Rating: 3.5 stars
Buy Links: 
 Amazon | iBooks | Amazon UK
Length: Novel

When special forces vet, Leo Bailey, gets up the nerve to approach artist, Vinnie Noland, it is the start of something wonderful between them. The men begin a relationship that eventually leads to marriage and the birth of their son, Oscar. Years later, they have moved across the country where Leo is working as a teacher and they are happily settled into their new community. Things seem perfect, except for their strange neighbor, Arthur Fletcher, who makes them uncomfortable with his weird reactions to the men.

One day, Vinnie and Leo’s whole world falls apart as they take one wrong step and suddenly Oscar is separated from them and presumed dead. But even as they grieve, the men know that the official explanation for what happened to Oscar doesn’t mesh with what they know of the events of that day. As they put the pieces together with the help of Leo’s former teammates, they also realize that the disappearance is connected to their neighbor, Arthur, and research he was doing into an archeological site. Soon, Leo and Vinnie realize that the question is not where Oscar has gone, but when. And now the mission is on to figure out how they can save their son from where he is lost in time.

I am a big fan of time travel stories, so I was eager to check out Addison Albright’s take on the trope. Where this story really stood out for me is on the unique approach to the time travel theme. I have read a lot of time travel books, but this story really takes things in a new and interesting direction, and I was really impressed by the author’s creativity in how things all come together. There isn’t much science to explain how time travel happens, and I had to squint a bit a few times to make it all make total sense. But I found myself really eager to follow along here for most of the book, as I found the storyline quite compelling in terms of what happens to Oscar and how his dads manage to unravel what is going on and how to find him.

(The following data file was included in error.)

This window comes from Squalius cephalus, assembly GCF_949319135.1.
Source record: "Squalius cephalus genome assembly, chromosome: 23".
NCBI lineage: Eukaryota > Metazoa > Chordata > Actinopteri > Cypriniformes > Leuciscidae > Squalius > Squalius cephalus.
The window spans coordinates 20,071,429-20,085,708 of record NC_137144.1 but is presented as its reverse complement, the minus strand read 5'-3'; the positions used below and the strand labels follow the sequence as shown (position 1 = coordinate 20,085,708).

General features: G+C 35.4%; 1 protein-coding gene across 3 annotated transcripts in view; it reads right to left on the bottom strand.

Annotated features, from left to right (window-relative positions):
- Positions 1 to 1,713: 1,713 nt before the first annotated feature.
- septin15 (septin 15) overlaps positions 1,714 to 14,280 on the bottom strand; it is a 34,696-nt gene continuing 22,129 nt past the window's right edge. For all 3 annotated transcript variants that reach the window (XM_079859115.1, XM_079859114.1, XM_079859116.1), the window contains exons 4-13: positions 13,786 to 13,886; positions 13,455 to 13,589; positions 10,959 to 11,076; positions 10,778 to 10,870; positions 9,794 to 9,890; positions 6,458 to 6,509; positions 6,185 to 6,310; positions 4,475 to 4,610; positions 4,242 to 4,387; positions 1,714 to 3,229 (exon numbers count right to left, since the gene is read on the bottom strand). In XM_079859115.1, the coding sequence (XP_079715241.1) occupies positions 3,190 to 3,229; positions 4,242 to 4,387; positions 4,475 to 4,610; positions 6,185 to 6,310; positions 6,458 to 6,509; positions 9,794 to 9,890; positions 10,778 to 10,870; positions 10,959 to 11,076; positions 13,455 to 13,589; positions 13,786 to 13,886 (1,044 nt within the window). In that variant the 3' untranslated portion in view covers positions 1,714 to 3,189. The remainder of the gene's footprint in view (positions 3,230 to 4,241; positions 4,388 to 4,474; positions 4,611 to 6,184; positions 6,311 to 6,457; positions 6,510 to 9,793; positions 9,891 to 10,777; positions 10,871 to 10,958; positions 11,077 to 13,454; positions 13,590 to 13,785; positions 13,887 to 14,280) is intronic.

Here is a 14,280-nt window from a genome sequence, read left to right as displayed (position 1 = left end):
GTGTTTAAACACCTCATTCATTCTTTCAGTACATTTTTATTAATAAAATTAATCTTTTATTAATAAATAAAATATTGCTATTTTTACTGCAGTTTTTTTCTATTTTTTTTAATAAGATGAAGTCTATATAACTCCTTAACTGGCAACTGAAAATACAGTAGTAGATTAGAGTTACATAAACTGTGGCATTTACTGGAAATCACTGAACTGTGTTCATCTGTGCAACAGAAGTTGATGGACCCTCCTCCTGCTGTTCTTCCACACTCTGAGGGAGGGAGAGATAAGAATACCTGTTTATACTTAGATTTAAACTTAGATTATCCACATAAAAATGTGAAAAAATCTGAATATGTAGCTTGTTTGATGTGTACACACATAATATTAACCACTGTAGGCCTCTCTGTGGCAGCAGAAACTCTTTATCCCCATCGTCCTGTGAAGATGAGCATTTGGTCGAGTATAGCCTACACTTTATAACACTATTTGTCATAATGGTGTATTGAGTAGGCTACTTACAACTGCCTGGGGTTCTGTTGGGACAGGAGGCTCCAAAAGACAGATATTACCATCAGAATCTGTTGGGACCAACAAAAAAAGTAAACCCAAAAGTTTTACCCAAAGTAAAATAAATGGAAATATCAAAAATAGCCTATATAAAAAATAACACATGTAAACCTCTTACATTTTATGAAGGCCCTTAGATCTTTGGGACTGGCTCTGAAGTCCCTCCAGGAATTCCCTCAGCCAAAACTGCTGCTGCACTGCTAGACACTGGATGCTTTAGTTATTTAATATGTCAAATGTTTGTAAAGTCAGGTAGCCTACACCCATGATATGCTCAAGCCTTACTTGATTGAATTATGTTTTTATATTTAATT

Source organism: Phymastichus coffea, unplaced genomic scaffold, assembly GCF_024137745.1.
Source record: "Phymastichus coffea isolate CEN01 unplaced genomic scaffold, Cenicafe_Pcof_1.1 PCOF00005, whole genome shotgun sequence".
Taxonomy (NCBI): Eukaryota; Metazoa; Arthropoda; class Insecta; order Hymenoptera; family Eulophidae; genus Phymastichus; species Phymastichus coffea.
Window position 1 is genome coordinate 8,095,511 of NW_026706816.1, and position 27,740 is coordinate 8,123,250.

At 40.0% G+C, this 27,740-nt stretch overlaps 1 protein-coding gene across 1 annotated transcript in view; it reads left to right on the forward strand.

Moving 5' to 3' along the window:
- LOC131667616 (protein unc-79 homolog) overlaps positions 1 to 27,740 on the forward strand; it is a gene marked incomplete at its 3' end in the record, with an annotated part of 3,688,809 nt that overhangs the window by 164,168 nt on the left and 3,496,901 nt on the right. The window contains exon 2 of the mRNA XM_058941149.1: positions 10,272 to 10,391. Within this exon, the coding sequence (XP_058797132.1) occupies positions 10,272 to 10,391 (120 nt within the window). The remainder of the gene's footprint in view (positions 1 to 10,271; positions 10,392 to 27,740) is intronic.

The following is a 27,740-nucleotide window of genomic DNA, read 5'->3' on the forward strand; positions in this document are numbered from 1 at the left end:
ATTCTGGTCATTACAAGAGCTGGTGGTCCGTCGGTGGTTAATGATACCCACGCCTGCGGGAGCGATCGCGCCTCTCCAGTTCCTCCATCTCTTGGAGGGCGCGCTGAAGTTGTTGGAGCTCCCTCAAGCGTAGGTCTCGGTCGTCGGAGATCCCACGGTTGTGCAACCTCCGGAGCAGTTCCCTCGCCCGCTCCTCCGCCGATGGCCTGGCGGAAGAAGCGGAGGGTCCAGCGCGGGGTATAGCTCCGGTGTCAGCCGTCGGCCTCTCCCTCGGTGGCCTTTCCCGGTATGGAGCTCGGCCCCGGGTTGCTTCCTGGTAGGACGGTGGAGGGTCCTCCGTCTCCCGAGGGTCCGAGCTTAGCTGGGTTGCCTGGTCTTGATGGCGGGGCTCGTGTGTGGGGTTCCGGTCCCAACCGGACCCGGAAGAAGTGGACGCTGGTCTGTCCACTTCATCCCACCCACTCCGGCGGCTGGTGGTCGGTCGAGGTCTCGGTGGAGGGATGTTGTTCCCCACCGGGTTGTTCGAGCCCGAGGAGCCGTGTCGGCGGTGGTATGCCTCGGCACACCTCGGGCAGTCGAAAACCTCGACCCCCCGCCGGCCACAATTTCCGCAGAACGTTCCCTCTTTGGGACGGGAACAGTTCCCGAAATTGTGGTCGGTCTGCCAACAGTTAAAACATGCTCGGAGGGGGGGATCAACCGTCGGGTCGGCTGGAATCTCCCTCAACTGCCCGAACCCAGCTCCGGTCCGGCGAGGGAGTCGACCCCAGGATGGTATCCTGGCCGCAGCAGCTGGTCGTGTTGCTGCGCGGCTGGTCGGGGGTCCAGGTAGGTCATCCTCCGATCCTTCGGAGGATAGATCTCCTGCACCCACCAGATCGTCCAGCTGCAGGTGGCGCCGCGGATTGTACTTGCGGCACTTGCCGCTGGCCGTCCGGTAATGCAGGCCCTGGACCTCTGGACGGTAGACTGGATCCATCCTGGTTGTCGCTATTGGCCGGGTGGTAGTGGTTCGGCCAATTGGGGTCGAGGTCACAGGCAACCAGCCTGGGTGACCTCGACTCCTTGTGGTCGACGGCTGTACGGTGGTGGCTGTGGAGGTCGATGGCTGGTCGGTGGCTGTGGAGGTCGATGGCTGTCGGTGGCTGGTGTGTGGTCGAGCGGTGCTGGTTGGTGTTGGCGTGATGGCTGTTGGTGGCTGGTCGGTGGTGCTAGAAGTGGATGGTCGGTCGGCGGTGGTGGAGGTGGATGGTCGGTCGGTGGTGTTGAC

Where I struggled here is that while the storyline is creative and engaging, the character and relationship development are almost non-existent. The book opens with a brief scene where we see Leo and Vinnie meet. We then jump to two years later where Leo tells his dad the two are getting married, then there is a six-month jump and another brief scene after the men are already married and have moved across the country. The book then picks up after Oscar is born and is about 15 months old. So basically, we are talking a handful of pages and a few scenes that cover the entire start of Leo and Vinnie’s relationship through the birth of their child. We don’t see the men spending time together, falling in love, or building their relationship at all. I never felt like I had any sense of what draws these men together or what they love about each other. We just know they are in love because we are told and almost nothing is actually shown on page. We also get virtually no individual character development. After reading this story, all I can really tell you is that Leo is former military, has a strained relationship with his parents, and is now a teacher. Vinnie is an artist, estranged from his family, and more on the flashy, femme side. Truly, I can’t think of anything else to describe either of them after an entire book. And again, most of this is stuff we are just told, not actually shown. There is just no depth given to their character development or their connection to one another.

This stands out in stark contrast to the detail we often get on other aspects of the story. We get a detailed description of what snacks the guys pack for a trip to the park, for example. When they time travel, we get tons of detail on the people they meet, how they live, tiny nuances of their everyday life. There was actually a point toward the end where I found myself bored by the overwhelming detail. Yet the characters are left with barely any development at all. It feels like Albright focused so much attention on the time travel plot and the extensive detail on the place/time where the men end up that everything else gets short shrift. So things are just too one sided here and it was hard for me to feel a connection to these guys given how little depth they have. As far as their romantic relationship, honestly, they could have been brothers or friends and the book would have read almost the same.

Despite these reservations, this story has such an interesting and creative time travel storyline that it kept me invested even with these concerns. If you are a fan of time travel stories, I think there is a lot to like here. Just don’t go in expecting a lot of romantic or character development and I think this can be an entertaining story.


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